Remembering D-Day: A Day 67 Years Ago in Normandy
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Remembering D-Day: A Day 67 Years Ago in Normandy

Remembering D-Day: A Day 67 Years Ago in Normandy, D-Day Landing in Normandy France

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This day 67 years ago reminds us of the victorious landing of an estimated 160,000 Allied forces in Normandy, France which became the crucial point in history. It was the highlight in the military career of the son of a farmer who attended and graduated from West Point Military Academy in 1915. Nearly 30 years later, the man honed by training and prepared by the times rose up to become US General Dwight David Eisenhower and his part to command “Operation Overlord” which was consisted of five separate landings of combined American, British and Canadian troops came just at the proper timing that incurred huge casualties at the side of the German forces that in long run brought an end to World War II.

The invasion was actually scheduled the 5th of June but the unfavourable weather compelled it to be moved a day later. The catchword “D-Day” was argued by scholars to represent “decision day” or “disembarkation day” but on the military perspective it is mostly utilized to indicate an “undefined day” or the day at which any operation begins. Some 5,000 ships loaded with soldiers and vehicles crossed the English Channel while about 13,000 planes provided air-support by conducting air strikes, dropping bombs at the German forces to clear the beaches for the landing and dropping paratroopers at strategic locations to gain the advantage. Altogether, more than 100,000 Allied troops made it at the shores of Normandy but not without the loss of lives at the side of the Allies who sacrificed some 2,000 casualties especially at Omaha where the landing was confronted with the most opposition from the German forces.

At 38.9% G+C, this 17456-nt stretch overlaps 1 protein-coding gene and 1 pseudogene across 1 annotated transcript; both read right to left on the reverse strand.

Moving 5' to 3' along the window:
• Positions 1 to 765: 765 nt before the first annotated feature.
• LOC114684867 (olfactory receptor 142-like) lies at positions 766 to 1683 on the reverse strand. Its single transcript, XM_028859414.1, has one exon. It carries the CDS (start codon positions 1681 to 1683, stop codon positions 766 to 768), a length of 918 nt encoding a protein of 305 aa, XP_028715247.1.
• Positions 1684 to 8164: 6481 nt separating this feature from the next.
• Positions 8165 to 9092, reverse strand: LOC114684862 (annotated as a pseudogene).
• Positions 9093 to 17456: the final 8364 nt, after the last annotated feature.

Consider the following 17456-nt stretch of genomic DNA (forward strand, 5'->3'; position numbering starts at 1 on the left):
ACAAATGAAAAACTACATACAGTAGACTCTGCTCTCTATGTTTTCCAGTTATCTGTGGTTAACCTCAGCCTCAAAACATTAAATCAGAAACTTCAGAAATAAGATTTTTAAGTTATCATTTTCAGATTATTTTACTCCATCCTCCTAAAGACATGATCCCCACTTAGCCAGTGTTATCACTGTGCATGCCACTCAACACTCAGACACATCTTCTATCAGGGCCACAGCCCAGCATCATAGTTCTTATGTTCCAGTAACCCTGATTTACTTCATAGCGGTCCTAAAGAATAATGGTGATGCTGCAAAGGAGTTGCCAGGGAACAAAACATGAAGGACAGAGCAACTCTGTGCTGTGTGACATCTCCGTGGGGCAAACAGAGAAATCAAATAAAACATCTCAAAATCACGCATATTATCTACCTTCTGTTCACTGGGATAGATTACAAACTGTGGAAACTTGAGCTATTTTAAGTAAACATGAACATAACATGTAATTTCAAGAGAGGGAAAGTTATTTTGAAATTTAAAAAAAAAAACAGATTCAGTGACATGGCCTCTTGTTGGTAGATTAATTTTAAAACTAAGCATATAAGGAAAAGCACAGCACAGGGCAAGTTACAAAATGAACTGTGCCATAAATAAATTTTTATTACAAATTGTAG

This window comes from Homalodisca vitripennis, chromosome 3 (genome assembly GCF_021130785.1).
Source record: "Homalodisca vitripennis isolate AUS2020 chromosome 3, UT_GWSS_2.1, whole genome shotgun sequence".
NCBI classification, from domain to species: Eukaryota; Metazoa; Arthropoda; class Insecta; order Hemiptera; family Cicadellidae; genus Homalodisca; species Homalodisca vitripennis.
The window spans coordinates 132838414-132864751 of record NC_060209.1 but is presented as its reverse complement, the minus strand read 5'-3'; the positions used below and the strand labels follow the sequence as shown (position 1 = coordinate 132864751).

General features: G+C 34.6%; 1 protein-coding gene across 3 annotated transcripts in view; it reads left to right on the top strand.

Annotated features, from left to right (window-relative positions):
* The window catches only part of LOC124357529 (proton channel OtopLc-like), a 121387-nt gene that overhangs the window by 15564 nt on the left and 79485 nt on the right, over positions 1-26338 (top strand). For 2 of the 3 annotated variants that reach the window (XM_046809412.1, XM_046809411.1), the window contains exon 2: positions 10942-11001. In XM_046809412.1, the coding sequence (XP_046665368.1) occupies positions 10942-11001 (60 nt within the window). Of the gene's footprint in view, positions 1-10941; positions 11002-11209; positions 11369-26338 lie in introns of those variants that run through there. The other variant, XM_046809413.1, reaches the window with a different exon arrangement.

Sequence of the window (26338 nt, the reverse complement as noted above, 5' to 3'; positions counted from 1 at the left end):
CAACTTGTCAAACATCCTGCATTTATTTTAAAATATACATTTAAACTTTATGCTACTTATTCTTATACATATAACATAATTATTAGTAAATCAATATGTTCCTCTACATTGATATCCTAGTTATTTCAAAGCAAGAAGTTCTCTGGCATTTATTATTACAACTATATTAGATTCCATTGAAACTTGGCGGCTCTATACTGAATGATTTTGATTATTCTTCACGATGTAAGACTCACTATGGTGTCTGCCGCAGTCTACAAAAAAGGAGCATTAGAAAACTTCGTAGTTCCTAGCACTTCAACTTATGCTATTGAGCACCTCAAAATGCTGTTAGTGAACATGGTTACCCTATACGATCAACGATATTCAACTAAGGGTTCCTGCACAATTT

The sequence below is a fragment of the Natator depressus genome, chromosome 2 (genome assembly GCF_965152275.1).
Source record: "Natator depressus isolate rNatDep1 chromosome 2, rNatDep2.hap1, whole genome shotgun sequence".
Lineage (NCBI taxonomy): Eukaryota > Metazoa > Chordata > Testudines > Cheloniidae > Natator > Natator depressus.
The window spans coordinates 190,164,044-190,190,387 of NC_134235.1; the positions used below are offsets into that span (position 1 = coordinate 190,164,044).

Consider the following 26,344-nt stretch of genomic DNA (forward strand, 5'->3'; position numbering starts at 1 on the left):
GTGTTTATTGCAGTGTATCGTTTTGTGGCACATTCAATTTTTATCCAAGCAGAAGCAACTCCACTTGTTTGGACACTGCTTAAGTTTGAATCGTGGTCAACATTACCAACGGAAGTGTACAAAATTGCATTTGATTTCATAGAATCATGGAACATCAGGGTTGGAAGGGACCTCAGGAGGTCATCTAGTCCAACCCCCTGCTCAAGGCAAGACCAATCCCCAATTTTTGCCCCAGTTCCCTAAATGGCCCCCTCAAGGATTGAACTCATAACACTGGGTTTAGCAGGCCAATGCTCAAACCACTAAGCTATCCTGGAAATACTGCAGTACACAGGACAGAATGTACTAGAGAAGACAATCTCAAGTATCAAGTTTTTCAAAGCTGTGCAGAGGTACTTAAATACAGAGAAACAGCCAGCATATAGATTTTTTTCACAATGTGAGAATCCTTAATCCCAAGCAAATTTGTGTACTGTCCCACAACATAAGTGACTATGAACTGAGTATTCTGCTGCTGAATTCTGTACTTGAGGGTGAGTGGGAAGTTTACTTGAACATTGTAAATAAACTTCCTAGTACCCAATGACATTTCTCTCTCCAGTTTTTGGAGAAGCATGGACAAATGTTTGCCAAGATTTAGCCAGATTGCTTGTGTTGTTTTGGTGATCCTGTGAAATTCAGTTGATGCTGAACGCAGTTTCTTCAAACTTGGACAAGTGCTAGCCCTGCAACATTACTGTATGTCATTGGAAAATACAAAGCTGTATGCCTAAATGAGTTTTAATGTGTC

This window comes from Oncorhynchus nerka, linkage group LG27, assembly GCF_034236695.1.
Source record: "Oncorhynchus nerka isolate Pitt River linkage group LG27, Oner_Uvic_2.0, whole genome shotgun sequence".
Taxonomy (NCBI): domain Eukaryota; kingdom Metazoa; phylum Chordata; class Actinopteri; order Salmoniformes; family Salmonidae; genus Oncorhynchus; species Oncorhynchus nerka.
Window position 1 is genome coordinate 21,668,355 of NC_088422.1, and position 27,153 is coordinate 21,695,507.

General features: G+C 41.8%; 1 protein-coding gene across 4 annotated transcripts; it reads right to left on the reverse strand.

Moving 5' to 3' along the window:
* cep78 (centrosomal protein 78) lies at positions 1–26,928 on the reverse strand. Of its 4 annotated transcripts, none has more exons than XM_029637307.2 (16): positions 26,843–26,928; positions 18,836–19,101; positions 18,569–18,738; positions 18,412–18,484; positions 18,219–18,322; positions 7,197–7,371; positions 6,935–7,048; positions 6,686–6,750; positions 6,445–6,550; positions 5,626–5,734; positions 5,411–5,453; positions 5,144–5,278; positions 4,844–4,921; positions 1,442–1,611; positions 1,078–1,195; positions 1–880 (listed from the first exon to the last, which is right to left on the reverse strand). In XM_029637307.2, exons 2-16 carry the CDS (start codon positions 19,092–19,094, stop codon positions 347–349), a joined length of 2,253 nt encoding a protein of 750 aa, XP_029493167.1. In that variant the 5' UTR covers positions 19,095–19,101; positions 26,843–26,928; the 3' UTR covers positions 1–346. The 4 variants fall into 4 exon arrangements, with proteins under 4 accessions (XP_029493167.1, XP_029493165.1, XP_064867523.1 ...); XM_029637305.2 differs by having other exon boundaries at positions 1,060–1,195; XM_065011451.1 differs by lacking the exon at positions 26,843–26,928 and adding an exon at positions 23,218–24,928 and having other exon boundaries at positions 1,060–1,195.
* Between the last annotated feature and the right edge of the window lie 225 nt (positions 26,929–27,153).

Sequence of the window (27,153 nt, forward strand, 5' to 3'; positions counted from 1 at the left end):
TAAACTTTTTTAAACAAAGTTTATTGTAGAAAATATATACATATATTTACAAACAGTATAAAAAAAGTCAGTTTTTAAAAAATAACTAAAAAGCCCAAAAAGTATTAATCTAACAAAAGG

The Allied troops had been decimated in numbers by drowning, machine-gun fire and some four million land mines laid out in the beaches. While it was told that Adolf Hitler had the premonition of the landing at the final moments enough to prepare for an offensive, the existing crisis in the German chain of command left a few “soft spots” for the attack to gain the edge. Dollman who was then commander of the 7th Army whom Hitler assigned to defend the beaches was gravely blamed for the failure of German defensive leading to his death by 28th of June by heart attack. Beseeched by some of his trusted commanders to make peace to the Allies anticipating defeat following the success of the landing even further brought threat to the life of the Fuhrer where a faction favouring the peace negotiations carried out the failed attempt to assassinate him on the 20th of July 1944.

References:

http://www.enotes.com/topics/d-day

http://www.spartacus.schoolnet.co.uk/USAeisenhower.htm

Normandy Invasion. (2011). Encyclopædia Britannica. Encyclopædia Britannica Ultimate Reference Suite.  Chicago: Encyclopædia Britannica.

 

 

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Comments (13)

yup.. as I understood it, D-Day just means "the Day" that something is going to happen.

It has been a common misconception that the designation D-Day was unique to the Normandy invasion. It was used as a basic designation by the U.S. military throughout the war. They also used "H-hour" to designate the beginning of such assaults. Good article.

Interesting read...Hitler killed many people.

Thanks for the reactions, Brenda, Richard, Chan and to everyone who voted.

A Good history write kabayan. I never heard of D-Day before, thank you.

I have a special place in my heart for Normandy and D-Day. My step daddy served in the Army and was in France then. Thank you for this great tribute and so well done. voted up.

Very well explained assault on D-Day.

So that's how D-Day came to be.

Great presentation.thanks

A great tribute, Will. Have you been to Normandy, my friend?

You feel rather small when you go to France and see all the graves in Normandy... always makes me go cold.

Thanks for the reactions, everyone. Unfortunately I haven't been to France yet Francois. That's really sad to consider having been there to see all the graves, Ann. History has its unsung heroes and those who earned such honor never even merit an inscription on their individual tombstone with their bodies under it I suppose.

Nice article. I certainly learned a few things here. Voted you up.

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